The pre–World War I gold standard and the post–World War II Bretton Woods agreement were the last exemplars of a globally coordinated monetary system. Today, countries pursue their own fragmented interests, such as by stimulating their economies with lowered interest rates, without regard to the impacts on other nations or on their own long-term interests. Economist William R. White explains how “the present international monetary (non)system” works against the good of the global economic community. getAbstract recommends this brief but worthwhile article to policy makers, who should heed White on the need for a new postcrisis monetary system.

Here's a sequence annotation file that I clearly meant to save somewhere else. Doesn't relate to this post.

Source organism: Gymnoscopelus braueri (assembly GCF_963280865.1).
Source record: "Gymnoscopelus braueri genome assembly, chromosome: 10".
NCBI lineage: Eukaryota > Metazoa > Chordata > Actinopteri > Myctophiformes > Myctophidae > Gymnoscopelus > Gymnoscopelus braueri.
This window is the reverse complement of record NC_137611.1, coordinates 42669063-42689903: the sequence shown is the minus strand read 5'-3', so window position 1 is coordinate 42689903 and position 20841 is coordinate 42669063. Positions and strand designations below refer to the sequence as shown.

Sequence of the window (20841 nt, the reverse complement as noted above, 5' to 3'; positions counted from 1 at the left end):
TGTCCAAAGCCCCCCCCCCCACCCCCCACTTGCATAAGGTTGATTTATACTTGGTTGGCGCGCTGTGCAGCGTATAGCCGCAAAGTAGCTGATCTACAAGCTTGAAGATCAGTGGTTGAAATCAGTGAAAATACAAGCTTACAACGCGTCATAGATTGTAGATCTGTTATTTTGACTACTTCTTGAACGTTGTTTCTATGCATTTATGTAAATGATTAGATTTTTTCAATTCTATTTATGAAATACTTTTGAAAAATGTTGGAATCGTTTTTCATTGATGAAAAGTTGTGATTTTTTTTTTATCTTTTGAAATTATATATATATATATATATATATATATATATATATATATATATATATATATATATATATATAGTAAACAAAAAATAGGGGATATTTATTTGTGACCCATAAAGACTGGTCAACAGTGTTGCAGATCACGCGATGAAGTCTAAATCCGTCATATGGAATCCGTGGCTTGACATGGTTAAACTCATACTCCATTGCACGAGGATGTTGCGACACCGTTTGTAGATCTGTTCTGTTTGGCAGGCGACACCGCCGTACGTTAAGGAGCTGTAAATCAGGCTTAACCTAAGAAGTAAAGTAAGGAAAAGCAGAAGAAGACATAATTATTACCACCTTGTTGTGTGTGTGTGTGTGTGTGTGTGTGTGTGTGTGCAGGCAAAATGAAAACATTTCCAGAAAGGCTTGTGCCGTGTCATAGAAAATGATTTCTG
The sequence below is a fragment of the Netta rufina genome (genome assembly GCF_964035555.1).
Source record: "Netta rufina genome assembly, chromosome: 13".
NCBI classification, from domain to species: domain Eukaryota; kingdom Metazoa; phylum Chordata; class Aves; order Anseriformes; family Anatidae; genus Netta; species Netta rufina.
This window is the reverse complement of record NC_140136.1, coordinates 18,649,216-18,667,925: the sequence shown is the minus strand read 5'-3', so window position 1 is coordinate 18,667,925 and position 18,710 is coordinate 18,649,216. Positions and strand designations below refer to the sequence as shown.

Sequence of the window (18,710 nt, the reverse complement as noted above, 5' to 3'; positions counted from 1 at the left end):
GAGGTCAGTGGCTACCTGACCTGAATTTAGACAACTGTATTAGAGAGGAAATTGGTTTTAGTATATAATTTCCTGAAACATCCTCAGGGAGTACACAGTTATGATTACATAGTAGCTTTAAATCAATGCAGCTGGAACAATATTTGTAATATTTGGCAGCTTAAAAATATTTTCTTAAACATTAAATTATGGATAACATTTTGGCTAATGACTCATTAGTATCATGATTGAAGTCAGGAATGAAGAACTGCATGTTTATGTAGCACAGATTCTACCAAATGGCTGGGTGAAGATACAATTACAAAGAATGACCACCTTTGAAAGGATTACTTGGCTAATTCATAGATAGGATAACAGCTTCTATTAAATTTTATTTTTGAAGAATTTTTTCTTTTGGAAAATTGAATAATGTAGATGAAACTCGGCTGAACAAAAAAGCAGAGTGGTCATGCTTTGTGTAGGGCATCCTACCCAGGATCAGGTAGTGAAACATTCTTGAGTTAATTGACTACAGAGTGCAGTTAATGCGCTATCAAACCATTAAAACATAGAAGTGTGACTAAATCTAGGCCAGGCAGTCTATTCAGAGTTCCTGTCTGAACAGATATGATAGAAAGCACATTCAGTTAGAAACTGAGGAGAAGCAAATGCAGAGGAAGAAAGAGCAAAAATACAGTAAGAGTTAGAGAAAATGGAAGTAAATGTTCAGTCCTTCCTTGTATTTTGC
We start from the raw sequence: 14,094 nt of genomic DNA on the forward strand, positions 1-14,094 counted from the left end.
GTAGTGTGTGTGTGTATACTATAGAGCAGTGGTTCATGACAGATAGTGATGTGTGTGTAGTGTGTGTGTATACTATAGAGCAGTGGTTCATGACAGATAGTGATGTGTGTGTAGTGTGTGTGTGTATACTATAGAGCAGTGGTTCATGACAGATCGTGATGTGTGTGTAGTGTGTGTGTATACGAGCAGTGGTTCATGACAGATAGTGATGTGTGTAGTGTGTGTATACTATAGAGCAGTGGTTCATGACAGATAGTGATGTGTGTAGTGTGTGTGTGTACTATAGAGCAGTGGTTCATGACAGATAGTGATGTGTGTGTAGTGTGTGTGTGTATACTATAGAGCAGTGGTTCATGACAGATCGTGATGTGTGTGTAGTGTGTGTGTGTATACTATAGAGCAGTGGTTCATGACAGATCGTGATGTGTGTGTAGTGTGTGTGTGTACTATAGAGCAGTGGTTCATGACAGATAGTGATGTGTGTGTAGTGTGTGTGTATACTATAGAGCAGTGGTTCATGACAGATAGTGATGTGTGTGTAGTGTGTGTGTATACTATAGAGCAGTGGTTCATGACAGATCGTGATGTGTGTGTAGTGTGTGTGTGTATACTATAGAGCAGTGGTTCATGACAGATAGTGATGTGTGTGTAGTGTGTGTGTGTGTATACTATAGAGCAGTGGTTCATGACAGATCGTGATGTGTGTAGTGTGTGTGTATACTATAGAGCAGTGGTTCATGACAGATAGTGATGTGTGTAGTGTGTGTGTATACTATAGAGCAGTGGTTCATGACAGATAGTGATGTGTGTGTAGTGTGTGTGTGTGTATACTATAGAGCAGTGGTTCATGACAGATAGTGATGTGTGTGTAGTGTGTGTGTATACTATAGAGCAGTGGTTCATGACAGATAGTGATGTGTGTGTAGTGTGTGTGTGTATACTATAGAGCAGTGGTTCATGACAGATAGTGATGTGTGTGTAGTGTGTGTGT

In this summary, you will learn
- How countries’ pursuits of their own monetary policies impinge on other nations, endangering the world economy;
- How global imbalances could lead to another financial crisis; and
- Why the world needs a new global monetary system.
About the Author
William R. White is chairman of the OECD’s Economic and Development Review Committee.
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